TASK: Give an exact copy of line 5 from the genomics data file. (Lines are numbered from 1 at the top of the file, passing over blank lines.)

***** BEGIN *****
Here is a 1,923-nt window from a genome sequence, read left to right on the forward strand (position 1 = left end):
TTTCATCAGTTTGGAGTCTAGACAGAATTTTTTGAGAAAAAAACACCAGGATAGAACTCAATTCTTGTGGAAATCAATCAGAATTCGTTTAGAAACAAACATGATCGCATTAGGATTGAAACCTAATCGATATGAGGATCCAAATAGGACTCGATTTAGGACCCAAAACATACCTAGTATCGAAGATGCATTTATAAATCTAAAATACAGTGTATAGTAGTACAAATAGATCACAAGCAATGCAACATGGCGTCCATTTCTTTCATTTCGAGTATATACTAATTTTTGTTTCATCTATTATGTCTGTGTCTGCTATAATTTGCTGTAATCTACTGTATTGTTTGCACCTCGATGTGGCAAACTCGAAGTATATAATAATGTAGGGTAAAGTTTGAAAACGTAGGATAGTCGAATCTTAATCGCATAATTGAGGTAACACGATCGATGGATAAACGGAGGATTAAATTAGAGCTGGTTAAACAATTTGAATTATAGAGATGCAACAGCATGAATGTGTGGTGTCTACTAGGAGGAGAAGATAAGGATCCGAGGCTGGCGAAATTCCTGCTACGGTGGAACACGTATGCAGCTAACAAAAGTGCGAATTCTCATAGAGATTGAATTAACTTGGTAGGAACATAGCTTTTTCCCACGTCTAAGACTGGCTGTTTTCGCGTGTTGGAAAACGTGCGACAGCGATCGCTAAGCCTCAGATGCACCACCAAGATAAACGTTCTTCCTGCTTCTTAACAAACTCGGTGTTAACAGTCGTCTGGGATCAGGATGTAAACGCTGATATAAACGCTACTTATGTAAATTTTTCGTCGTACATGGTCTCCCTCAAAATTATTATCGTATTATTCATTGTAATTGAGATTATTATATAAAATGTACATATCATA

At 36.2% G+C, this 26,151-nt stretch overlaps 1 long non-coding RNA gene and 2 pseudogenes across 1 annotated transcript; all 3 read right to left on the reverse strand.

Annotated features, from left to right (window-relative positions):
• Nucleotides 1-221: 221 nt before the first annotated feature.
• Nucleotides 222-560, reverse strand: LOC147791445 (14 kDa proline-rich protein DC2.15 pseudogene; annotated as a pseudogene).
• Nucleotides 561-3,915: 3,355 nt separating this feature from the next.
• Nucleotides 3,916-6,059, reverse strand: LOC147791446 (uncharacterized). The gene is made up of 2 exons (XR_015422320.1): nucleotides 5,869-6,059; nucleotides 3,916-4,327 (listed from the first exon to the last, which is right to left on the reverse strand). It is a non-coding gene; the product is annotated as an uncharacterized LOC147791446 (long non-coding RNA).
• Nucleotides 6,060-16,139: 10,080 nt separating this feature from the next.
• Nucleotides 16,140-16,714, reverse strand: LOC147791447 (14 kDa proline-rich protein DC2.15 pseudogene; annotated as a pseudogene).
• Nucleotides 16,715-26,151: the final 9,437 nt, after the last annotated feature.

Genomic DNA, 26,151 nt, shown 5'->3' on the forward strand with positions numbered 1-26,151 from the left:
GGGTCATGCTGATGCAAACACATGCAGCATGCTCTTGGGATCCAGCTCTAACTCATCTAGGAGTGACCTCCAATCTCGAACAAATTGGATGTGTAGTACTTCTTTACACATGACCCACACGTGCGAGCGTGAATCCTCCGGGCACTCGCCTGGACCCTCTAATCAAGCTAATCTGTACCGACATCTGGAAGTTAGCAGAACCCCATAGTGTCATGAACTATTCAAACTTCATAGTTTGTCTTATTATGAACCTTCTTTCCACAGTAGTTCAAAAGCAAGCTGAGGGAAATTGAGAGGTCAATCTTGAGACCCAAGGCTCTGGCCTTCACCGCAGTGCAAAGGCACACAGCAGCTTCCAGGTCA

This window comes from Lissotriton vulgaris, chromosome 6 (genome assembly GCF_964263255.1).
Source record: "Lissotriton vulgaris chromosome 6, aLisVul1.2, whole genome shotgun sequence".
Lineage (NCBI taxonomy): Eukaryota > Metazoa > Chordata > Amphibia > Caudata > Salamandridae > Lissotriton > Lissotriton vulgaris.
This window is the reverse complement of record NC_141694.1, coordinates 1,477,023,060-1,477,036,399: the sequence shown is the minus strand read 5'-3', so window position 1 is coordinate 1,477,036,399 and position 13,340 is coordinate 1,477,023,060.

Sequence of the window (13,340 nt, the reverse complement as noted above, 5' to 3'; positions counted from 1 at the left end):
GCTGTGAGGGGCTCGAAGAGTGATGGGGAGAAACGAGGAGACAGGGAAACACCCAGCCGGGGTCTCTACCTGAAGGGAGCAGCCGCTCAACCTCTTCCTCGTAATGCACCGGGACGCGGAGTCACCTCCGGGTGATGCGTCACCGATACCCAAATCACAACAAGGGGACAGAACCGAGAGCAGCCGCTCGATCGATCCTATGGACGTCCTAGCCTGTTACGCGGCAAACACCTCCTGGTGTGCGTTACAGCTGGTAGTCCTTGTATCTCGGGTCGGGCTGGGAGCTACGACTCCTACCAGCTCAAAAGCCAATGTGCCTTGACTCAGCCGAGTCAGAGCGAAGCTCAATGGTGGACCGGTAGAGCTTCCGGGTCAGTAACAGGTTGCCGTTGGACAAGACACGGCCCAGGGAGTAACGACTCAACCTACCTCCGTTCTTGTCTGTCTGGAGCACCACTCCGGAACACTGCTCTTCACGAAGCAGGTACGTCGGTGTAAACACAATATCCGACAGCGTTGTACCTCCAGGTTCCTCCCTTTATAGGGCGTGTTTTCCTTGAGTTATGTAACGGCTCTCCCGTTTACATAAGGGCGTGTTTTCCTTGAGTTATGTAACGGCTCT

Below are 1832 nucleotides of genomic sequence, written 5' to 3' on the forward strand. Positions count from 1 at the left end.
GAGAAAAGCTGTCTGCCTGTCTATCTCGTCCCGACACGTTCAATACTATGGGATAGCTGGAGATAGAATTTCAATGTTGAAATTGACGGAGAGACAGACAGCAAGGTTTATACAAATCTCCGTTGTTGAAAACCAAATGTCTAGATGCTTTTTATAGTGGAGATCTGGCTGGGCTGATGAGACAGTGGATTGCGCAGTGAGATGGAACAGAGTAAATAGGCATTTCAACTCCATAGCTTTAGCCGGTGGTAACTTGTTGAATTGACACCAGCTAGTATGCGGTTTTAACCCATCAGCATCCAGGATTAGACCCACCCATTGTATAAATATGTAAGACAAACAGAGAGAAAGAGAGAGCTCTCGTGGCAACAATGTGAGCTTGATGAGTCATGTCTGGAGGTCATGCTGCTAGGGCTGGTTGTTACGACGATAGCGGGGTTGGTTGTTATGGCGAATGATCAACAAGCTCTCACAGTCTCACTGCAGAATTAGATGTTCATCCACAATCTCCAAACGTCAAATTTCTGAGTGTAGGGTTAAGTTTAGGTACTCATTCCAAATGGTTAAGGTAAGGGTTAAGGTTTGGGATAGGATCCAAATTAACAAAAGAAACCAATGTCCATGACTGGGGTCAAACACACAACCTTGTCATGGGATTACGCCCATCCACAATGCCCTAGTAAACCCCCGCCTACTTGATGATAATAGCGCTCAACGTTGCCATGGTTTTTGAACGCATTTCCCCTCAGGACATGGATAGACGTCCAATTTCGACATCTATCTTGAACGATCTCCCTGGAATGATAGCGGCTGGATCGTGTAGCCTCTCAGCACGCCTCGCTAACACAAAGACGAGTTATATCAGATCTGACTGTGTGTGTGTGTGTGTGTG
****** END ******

• Nucleotides 1-221: 221 nt before the first annotated feature.